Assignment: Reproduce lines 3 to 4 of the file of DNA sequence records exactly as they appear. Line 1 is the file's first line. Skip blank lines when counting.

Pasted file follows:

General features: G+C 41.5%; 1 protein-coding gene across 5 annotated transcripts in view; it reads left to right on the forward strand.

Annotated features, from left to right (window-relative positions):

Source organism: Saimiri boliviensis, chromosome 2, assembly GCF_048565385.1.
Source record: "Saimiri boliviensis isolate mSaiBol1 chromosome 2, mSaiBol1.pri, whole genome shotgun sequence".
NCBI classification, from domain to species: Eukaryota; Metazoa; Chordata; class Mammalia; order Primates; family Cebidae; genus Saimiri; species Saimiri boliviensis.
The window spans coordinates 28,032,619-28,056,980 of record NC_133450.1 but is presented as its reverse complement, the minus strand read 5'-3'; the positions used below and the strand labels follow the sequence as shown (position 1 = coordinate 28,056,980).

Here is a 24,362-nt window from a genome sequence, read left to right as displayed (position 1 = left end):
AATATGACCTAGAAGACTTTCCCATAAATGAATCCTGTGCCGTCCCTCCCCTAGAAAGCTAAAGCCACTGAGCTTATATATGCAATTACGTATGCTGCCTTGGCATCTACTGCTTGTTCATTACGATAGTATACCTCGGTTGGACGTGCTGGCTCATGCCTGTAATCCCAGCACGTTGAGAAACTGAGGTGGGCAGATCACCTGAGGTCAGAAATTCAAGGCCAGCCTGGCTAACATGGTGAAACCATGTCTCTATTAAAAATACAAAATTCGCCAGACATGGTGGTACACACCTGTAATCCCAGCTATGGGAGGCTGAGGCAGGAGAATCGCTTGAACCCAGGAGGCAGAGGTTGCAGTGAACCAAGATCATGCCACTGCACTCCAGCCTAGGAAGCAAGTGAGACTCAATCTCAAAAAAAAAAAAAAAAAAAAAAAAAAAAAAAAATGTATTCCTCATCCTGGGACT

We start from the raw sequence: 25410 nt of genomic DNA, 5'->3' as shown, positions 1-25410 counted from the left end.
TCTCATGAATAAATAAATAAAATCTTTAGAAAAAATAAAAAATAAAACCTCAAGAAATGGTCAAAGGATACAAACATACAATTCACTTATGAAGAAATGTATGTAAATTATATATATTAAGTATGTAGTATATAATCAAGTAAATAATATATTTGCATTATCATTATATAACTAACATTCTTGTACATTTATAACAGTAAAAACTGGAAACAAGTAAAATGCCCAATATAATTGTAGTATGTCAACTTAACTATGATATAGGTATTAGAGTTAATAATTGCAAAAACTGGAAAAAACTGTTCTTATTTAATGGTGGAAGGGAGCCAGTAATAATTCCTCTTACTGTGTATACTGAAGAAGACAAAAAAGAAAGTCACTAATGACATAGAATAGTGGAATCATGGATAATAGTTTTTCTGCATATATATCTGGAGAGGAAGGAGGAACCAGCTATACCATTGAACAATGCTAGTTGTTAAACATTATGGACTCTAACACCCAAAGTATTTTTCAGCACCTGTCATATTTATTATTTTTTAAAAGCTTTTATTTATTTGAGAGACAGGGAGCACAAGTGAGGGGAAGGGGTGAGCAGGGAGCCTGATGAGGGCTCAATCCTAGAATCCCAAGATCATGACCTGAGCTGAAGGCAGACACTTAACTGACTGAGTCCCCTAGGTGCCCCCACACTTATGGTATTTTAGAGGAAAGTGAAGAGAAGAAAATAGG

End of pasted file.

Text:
Source organism: Saimiri boliviensis, chromosome 2, assembly GCF_048565385.1.
Source record: "Saimiri boliviensis isolate mSaiBol1 chromosome 2, mSaiBol1.pri, whole genome shotgun sequence".